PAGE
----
Minister of Finance and Economic Affairs Chris Sinckler has conceded that the Barbados economy will not grow by two per cent this year.
In fact, given the impact of Government’s “tight” fiscal programme, he told reporters that growth was more likely to be in the range of 0.5 per cent and 0.7 per cent in 2017, which is in keeping with the forecast made by the International Monetary Fund (IMF) back in June.
“Of course because we have such a tight fiscal programme, demand is going to be constrained and once demand is constrained in an economy like Barbados . . . we don’t think [growth] is going to be as significant as . . . one and 1.5 per cent.
“We believe it will be [about] 0.5 to 0.7 per cent. We won’t get two per cent growth as originally predicted at the beginning of the year, before there was this Budget,” said Sinckler, following his announcement of a $542 million austerity package on May 30 with a view to closing the deficit of $537 million and achieving a small $4 million surplus.
However, the jury is still out on the success of the measures, which included a controversial hike in the National Social Responsibility Levy, from two per cent to ten per cent amid protests from the island’s trade unions and members of the local business community who complained that the tax was simply too onerous.
However, to date Government has been sticking slavishly to its programme with Sinckler reporting yesterday that “we seem to be on track, but we have to ensure that we keep the expenditures under control”.
“People only look at the revenue side, [but] we have to look at the expenditure side,” he stressed, adding that provision must also be made for unexpected occurrences.
Back in June this year, the International
Monetary Fund (IMF) said it stood ready and willing to come to Barbados’ rescue, while warning that slower growth and a doubling of the domestic cost of living were on the immediate horizon as a result of the austerity measures announced by Sinckler in his May 30 Budget.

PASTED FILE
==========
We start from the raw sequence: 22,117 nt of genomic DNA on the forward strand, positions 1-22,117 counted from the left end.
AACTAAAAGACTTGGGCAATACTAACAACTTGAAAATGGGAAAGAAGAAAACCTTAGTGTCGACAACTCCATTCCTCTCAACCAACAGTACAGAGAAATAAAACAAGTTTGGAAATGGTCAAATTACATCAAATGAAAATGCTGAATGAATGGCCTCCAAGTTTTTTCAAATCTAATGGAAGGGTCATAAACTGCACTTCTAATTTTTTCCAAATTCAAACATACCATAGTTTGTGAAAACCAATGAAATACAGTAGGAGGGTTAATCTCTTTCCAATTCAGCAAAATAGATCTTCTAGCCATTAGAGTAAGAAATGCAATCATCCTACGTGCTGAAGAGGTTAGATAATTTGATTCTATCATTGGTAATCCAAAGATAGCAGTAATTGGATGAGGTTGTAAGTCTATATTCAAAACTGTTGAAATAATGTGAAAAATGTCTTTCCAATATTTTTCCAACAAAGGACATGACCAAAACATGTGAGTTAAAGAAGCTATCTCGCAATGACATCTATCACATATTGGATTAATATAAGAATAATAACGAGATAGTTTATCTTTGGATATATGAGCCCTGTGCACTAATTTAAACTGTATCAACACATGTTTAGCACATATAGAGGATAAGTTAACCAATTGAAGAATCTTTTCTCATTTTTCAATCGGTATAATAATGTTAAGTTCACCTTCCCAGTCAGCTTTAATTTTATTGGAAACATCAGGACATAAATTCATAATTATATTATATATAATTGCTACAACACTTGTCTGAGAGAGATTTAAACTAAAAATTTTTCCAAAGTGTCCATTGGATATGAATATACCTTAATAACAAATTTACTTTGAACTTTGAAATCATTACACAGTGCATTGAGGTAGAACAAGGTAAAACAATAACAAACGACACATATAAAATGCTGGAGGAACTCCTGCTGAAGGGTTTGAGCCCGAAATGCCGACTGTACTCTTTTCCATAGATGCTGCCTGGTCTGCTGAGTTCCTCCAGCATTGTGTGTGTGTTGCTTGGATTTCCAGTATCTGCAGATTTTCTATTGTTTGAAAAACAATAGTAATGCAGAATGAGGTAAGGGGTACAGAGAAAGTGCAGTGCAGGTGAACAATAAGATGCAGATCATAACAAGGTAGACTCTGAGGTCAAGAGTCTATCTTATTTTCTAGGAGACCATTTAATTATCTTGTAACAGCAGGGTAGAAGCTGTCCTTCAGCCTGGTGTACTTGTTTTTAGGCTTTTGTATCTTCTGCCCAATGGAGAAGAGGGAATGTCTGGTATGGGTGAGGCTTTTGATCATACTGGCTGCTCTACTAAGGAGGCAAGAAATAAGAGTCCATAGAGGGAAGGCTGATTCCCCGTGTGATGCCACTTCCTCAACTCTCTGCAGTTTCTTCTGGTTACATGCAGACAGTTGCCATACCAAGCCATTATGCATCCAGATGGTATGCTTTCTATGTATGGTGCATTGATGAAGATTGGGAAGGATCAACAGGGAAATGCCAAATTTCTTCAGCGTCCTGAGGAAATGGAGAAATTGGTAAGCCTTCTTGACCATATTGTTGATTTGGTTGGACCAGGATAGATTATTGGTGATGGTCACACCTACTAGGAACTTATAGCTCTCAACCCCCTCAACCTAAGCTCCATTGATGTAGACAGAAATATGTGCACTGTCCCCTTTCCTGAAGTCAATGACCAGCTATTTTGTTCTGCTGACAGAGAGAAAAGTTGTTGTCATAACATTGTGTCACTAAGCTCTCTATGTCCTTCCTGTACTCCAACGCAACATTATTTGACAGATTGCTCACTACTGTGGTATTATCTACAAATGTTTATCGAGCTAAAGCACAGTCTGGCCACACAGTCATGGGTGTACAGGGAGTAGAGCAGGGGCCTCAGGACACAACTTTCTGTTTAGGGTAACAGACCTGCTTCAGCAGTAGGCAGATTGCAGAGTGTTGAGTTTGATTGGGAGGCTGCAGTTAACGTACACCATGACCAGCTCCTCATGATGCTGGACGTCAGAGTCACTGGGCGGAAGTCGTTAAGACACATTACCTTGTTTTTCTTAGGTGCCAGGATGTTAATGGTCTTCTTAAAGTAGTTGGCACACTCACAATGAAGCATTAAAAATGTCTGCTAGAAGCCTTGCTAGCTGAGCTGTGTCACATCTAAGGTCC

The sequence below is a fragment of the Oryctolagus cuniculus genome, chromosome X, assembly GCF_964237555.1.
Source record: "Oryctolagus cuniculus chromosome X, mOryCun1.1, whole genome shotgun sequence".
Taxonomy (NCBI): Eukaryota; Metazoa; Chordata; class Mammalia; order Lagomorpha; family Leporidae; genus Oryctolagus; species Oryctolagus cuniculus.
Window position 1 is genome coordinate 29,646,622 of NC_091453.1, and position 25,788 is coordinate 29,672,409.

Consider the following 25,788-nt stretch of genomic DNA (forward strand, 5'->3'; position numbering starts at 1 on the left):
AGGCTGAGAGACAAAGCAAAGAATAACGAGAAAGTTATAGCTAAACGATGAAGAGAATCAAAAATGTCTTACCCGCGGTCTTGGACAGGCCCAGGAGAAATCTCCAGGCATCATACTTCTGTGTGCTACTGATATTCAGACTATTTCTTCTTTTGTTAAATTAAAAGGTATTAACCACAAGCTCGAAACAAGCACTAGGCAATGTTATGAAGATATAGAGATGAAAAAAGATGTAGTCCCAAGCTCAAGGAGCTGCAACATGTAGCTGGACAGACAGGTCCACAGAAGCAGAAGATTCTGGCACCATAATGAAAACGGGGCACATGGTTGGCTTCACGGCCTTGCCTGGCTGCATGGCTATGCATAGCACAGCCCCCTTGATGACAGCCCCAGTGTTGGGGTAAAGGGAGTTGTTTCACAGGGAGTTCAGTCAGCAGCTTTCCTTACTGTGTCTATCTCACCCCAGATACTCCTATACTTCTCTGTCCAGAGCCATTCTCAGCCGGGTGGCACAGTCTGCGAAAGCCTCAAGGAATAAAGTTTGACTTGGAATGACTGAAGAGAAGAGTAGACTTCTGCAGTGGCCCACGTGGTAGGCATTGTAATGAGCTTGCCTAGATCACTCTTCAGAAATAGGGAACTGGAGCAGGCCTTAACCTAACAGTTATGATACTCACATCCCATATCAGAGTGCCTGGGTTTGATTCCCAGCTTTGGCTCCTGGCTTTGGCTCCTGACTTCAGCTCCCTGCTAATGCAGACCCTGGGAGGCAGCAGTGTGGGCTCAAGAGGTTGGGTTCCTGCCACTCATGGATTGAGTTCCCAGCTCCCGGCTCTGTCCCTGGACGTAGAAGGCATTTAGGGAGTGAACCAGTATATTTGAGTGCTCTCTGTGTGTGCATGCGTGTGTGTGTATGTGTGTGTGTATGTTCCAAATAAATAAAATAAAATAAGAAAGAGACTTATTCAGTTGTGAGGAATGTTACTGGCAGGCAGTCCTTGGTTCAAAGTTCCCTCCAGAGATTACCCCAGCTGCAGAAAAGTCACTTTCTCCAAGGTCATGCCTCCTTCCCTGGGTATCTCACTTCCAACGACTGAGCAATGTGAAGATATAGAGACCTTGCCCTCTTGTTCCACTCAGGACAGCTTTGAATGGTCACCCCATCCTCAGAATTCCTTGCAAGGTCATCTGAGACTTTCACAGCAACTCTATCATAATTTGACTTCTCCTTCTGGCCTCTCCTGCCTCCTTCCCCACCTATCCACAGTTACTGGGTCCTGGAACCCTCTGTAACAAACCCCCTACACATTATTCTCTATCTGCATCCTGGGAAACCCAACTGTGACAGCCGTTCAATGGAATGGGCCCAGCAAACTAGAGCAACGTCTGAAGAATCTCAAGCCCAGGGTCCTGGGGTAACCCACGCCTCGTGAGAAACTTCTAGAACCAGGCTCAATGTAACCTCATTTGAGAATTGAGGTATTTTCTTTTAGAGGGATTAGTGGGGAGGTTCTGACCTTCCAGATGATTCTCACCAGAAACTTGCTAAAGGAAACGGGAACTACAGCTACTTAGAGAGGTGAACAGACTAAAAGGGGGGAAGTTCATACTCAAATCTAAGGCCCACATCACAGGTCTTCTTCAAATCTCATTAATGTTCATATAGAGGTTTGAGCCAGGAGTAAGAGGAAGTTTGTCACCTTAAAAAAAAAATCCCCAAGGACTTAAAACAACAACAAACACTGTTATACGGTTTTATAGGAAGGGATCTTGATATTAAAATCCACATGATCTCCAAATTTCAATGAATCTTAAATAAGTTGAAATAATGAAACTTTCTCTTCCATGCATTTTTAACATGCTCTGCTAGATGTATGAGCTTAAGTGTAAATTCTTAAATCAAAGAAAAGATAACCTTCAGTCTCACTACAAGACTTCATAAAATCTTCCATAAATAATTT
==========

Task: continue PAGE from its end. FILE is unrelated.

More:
Following a visit to the island from June 20–29, a team from the Washington-based financial institution, led by Judith Gold, warned that the economy, which registered 1.6 per cent growth in 2016 and a further two per cent acceleration in the first quarter of 2017, was likely to falter as a direct result of Sinckler’s $542 million austerity package.
“Growth in 2017 is projected to slow to less than one per cent, reflecting the fiscal consolidation efforts introduced in the FY2017/18 Budget,” the IMF team warned in its statement, in which it also cautioned that domestic inflation, which stood at 3.2 per at the end of last year, was likely to accelerate to 6.7 per cent by the end of 2017.
Since then there have been no more public warnings from the IMF, but just last week, the international ratings agency Standard & Poor’s (S&P) announced that it was lowering its long-term local currency sovereign credit rating on the island to ‘CCC’ from ‘CCC+’, while warning that there was now a higher risk associated with maintaining the country’s $2 to US$1 exchange rate.
In addition, the New York-based agency warned that Government would fall short of balancing the budget this year and the next due to a range of factors, including a weak track record of execution, “the likely overestimation of one-off revenues”, and the fact that certain political considerations would have to be made as an election year approaches.
With Government’s deficit estimated at six per cent, and overall debt at about 140 per cent of gross domestic product (GDP) – one of the highest in Latin America and the Caribbean – the ratings agency also urged the Stuart administration to address its policy challenges.
“Barbados’ policy challenges include high general Government debt, deficits, and debt servicing requirements; limited appetite for private-sector financing; and a low level of international reserves raising the risk to sustainability of the peg to the US dollar,” S&P said.